I have just returned from a week in the Central African Republic (CAR). I was shocked by what I witnessed.
Dead bodies littering the streets. Children shot and injured in the fighting. Hundreds of thousands of families driven into the bush by fear, living out in the open with no food or shelter. In the capital, thousands huddled around a monastery frightened for their lives. I will never forget the fear in the eyes of the children I met.
The French deployment following the United Nation Security Council's decision to give a new stronger mandate to French and African troops could not have come soon enough. As CAR descends into further chaos, the question is whether it will be enough to stem the violence and create stability and protection. We need to urgently pull the country back from the brink.
For the families I met last week, it is their main hope. As we drove through ghost villages on the road north of Bouar, a remote town nine hours from the capital, we knew something was wrong. But it wasn't until we stopped in one village that the full scale of what had happened hit home. Slowly villagers emerged from the bush, where they had been hiding. Whole families living out in the forest, vulnerable to malaria, pneumonia and other dangers.
One mother told me how marauding militia burned her house and shot her husband, forcing her to flee into the bush with her four children, the youngest only six months. Another family described their terror as over 130 houses in their village were burnt to the ground, leaving them destitute.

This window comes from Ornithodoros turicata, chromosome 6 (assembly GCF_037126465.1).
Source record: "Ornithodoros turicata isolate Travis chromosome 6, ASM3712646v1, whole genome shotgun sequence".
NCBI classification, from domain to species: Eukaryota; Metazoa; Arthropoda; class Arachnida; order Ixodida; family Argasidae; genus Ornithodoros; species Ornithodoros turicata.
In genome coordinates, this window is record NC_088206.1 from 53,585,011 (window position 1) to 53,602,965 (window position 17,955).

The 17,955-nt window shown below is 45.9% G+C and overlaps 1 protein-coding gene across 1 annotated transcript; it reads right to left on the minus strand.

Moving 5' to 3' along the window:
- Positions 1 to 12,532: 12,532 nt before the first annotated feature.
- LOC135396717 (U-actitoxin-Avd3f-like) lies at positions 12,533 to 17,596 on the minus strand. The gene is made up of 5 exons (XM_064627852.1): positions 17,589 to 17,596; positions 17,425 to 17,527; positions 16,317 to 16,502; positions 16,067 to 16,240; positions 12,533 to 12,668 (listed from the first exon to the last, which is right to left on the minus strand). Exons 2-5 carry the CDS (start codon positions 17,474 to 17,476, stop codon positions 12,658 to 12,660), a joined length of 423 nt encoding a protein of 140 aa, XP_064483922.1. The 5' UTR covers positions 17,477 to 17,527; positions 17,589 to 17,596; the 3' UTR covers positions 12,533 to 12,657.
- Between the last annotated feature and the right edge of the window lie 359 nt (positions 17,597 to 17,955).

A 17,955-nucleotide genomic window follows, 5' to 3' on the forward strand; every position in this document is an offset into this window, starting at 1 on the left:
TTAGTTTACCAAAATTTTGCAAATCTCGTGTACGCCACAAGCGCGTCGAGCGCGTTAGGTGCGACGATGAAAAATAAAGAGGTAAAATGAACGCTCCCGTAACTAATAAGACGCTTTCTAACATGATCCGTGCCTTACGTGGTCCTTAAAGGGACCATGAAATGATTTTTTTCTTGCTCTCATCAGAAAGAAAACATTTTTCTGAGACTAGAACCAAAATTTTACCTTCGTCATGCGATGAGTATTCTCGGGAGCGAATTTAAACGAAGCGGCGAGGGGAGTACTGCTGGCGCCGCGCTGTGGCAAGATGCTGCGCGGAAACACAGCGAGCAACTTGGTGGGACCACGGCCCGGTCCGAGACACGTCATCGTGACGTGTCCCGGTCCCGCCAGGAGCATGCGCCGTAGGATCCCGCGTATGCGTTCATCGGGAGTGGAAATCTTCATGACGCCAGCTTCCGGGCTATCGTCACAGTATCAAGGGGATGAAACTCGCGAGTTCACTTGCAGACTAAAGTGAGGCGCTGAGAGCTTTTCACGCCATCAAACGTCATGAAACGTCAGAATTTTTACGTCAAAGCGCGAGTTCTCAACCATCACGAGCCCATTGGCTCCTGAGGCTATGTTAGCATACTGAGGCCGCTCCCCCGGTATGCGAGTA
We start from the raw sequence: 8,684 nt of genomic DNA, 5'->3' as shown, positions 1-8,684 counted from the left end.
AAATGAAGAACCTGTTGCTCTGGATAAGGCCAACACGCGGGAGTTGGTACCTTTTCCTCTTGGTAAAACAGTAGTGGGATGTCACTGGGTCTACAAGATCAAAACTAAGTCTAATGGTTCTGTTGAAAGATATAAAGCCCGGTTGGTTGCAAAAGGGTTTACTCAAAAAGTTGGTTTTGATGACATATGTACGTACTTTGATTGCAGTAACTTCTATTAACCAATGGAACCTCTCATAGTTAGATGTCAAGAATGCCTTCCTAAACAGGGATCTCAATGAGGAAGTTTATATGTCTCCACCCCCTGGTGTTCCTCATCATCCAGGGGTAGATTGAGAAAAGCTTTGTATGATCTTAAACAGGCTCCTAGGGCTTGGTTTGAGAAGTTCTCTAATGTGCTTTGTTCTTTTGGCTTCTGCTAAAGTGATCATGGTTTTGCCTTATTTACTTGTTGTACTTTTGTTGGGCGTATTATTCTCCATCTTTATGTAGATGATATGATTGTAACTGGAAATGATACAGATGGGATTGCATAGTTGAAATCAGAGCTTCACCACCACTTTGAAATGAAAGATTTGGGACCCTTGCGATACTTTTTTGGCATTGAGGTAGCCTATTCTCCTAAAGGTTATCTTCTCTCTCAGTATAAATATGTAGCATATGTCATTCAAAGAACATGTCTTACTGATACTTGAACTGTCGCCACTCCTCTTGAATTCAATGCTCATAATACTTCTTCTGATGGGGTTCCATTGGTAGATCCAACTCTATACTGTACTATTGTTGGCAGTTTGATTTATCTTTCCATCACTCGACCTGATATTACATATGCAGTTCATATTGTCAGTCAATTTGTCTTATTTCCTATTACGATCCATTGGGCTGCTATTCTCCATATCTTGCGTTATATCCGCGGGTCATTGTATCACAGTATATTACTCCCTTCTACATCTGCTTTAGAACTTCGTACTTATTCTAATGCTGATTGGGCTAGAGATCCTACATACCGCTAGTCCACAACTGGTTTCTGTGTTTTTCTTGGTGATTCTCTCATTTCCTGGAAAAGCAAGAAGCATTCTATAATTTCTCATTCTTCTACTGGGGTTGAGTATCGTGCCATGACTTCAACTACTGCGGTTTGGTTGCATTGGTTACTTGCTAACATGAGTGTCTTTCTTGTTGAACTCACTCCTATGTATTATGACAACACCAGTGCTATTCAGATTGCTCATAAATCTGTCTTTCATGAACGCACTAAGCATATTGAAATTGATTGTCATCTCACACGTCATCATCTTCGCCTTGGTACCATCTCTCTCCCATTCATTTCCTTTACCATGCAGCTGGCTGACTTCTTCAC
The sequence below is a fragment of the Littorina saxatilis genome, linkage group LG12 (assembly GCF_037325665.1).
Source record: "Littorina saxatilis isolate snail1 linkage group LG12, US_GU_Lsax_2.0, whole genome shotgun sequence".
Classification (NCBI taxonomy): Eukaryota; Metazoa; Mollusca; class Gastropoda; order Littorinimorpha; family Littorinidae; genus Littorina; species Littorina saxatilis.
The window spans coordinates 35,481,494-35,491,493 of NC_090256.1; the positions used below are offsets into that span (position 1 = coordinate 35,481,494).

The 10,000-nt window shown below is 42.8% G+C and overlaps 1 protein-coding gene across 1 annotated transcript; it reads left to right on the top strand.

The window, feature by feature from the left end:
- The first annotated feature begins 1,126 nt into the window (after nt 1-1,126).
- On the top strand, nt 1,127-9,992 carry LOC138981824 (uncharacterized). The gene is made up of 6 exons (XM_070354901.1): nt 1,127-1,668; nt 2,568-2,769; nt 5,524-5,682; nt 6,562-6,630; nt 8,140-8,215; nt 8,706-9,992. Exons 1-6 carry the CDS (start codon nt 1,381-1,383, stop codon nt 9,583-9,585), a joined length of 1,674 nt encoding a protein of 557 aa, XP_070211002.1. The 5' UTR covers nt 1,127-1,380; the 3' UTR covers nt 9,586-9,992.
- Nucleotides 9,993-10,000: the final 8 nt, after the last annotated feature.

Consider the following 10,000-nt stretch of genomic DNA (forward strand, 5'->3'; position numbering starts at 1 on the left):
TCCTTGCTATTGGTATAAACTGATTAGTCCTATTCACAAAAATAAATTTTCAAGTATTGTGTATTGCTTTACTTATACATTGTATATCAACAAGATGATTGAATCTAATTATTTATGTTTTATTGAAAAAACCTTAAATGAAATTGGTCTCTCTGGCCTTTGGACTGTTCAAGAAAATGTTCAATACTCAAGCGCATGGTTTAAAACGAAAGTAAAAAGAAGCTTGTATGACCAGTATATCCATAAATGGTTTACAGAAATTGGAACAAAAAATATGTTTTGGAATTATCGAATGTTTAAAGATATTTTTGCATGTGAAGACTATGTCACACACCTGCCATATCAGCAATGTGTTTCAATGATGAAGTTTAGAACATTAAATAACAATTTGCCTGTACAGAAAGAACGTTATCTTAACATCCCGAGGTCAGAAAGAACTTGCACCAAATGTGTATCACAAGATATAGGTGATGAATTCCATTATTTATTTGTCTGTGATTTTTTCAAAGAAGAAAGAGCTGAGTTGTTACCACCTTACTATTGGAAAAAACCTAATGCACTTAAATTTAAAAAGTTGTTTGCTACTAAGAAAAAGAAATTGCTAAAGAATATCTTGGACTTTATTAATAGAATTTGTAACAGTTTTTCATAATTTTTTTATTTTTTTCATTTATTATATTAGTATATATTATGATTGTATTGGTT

I saw first-hand the impact of this terrible conflict on children. At the Save the Children-supported hospital we met a little girl Celine, aged 6, who had been shot in the arm fleeing an attack. Sadly she was so badly injured her arm had to be amputated. Another little 3 year-old boy Serge had been shot twice, his mum and three brothers and sisters killed. Both were so traumatised they hardly spoke.
This is just the tip of the iceberg - 600,000 children are now in dire need. CAR is the world's forgotten emergency. 400,000 people are displaced, 70% of children are out of school and one third of the country doesn't know where their next meal is coming from. It is on the edge of even worse catastrophe. But the world can still act.
The decision to deploy a larger African Union and French force is a vital first step. But they must deploy outside of Bangui, to the remotest regions where so much of the violence goes on unseen. They must protect the children of the Central African Republic and help ensure conditions to enable the safe delivery of humanitarian aid to populations in need. The world must also be more generous. CAR faces a $109million funding shortfall.
As leaders come together in South Africa for Madiba's funeral I hope they will use the time to urgently explore what more the world can do to support the French and African forces and ensure enough aid is provided.
Recent history shows that when the world acts decisively it can avert catastrophe. When it dithers, lives are lost and suffering continues and worsens. We mustn't ignore this poor country and its children in their hour of need.